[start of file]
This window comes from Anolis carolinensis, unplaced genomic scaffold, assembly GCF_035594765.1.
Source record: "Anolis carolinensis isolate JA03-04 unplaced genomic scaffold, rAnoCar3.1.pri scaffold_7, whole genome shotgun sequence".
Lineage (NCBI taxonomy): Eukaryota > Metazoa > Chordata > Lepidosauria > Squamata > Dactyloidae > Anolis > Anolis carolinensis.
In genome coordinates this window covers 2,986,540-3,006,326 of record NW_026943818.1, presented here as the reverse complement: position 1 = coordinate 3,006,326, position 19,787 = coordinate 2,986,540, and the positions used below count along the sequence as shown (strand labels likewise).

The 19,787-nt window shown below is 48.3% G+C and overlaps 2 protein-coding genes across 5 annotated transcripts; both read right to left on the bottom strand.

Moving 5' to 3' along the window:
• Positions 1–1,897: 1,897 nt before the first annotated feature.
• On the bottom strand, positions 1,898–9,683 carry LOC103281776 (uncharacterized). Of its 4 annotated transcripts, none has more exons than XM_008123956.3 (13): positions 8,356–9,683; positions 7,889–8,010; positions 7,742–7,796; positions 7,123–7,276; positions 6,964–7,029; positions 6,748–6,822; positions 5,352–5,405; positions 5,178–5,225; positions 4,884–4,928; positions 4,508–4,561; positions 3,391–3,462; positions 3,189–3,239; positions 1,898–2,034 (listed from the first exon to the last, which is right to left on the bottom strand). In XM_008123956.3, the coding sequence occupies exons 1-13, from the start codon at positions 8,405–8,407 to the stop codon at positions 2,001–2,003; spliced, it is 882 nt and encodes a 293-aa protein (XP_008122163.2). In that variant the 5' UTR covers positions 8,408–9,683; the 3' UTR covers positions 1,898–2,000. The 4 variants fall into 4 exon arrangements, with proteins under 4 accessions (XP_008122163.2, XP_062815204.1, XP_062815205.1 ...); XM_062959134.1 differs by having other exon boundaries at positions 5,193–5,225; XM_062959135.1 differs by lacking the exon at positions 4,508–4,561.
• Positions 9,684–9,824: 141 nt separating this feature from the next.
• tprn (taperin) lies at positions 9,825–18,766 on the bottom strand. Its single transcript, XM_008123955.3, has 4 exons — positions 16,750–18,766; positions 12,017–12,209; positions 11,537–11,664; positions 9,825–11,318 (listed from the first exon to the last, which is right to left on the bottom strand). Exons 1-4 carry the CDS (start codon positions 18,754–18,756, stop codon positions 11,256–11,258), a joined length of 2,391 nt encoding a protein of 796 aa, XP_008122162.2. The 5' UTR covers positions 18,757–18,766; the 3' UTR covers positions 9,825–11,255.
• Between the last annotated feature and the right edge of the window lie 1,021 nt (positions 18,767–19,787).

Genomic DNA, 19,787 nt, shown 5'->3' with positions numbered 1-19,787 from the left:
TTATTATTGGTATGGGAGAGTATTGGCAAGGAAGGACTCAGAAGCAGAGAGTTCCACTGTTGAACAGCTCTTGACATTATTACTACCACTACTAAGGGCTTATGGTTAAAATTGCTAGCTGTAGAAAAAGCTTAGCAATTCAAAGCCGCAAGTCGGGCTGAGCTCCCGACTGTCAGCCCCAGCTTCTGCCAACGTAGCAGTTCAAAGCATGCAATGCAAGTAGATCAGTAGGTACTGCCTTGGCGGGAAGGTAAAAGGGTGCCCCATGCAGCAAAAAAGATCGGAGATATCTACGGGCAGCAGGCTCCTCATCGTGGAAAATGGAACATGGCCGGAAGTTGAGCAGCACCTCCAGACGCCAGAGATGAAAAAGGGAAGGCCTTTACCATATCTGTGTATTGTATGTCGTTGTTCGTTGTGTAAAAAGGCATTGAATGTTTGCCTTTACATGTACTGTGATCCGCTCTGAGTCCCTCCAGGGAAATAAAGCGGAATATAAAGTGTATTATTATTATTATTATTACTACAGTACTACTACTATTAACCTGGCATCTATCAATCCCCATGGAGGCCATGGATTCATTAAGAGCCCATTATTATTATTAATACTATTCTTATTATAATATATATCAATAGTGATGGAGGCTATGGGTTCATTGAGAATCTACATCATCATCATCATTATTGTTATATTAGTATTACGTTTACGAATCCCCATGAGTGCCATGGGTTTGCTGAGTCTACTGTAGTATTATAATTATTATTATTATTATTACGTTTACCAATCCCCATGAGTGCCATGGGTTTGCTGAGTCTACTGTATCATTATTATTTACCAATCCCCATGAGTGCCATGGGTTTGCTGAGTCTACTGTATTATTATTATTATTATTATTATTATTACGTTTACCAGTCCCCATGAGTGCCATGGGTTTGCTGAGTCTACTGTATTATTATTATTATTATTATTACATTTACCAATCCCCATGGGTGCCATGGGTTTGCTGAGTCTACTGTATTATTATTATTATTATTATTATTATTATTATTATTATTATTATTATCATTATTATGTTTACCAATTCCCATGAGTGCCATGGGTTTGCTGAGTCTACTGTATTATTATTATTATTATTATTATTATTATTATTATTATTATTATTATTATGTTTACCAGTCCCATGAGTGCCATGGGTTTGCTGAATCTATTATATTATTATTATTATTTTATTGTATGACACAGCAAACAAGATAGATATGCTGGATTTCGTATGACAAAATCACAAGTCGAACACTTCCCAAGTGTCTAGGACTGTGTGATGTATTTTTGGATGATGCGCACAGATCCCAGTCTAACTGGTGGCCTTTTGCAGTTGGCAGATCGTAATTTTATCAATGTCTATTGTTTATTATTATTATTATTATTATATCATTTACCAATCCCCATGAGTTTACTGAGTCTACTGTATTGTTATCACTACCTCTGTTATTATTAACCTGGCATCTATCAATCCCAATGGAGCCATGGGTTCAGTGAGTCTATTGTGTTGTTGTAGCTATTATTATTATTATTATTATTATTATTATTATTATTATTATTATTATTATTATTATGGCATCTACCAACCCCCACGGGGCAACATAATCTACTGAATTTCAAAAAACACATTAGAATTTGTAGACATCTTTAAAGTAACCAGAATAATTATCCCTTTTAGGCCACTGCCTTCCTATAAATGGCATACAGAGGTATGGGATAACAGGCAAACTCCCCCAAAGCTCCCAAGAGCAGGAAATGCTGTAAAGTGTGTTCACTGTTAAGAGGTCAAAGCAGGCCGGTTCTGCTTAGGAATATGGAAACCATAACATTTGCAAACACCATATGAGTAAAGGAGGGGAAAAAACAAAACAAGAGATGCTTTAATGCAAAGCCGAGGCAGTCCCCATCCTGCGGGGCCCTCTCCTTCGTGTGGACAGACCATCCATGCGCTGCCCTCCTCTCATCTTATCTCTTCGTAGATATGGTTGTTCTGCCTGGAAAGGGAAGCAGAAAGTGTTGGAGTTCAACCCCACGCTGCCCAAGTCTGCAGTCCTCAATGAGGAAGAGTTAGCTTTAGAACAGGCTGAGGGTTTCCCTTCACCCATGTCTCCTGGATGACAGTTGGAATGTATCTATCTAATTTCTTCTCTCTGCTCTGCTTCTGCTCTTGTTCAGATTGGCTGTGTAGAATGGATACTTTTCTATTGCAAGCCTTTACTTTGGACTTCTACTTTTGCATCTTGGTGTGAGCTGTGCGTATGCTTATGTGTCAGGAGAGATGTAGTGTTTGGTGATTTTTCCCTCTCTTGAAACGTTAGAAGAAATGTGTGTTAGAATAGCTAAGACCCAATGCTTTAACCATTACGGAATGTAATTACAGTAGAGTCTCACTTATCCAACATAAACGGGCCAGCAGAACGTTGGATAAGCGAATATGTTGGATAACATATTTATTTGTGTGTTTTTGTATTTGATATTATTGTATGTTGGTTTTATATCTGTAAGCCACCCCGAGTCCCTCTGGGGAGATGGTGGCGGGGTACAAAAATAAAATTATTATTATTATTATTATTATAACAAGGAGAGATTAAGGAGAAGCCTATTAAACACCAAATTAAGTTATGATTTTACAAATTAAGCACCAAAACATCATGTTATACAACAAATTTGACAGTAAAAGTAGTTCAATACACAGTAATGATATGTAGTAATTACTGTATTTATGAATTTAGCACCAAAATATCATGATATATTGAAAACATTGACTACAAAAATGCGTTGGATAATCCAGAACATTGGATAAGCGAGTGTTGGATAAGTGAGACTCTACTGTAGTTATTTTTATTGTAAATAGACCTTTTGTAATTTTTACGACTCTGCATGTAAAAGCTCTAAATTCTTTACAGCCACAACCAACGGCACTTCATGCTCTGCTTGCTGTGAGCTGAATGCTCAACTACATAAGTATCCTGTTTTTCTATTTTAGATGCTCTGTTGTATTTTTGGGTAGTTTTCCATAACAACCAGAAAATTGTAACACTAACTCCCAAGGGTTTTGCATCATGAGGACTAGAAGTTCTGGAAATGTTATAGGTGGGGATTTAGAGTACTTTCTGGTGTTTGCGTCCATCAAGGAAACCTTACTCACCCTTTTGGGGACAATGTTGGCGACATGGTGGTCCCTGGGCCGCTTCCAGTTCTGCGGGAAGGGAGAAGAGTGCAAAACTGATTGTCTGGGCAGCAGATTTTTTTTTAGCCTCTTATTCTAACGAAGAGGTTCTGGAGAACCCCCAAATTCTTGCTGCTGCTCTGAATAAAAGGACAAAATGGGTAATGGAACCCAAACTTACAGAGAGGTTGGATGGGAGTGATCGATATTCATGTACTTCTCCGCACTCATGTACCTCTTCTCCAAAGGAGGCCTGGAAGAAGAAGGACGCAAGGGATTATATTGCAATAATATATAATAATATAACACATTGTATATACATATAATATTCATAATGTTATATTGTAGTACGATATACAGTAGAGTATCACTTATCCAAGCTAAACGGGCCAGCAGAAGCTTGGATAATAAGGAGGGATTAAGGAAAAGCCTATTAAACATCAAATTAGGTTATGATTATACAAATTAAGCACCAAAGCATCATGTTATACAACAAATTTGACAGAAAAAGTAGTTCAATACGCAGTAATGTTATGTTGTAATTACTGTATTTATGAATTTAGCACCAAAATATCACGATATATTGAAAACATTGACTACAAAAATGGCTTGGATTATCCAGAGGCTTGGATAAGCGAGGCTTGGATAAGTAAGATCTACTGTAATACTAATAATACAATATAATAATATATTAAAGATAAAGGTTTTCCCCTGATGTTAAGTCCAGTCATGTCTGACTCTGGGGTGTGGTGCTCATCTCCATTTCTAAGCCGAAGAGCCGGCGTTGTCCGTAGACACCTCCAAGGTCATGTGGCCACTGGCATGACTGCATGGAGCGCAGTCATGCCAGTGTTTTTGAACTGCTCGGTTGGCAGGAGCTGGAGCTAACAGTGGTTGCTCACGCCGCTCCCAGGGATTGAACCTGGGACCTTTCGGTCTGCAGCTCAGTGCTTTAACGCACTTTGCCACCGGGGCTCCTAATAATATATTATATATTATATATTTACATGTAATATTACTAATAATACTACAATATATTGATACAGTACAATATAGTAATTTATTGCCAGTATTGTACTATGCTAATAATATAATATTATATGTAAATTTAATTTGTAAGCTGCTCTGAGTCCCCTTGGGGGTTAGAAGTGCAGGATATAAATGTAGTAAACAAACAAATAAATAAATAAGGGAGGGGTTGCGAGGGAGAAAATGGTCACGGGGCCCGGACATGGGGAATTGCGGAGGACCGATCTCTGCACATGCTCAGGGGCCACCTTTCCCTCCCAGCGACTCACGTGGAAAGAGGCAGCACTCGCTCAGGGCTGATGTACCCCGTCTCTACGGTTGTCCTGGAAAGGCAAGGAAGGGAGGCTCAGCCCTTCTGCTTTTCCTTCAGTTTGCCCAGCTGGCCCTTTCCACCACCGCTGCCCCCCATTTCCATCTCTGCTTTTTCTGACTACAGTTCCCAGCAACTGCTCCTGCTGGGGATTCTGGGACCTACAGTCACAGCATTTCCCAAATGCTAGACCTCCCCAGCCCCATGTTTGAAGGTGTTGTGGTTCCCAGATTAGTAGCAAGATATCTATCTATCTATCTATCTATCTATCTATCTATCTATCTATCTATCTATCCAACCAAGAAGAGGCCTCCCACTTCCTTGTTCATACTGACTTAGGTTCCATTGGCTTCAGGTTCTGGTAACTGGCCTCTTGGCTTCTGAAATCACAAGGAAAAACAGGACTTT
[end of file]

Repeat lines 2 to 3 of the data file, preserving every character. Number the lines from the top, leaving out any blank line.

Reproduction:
Source record: "Anolis carolinensis isolate JA03-04 unplaced genomic scaffold, rAnoCar3.1.pri scaffold_7, whole genome shotgun sequence".
Lineage (NCBI taxonomy): Eukaryota > Metazoa > Chordata > Lepidosauria > Squamata > Dactyloidae > Anolis > Anolis carolinensis.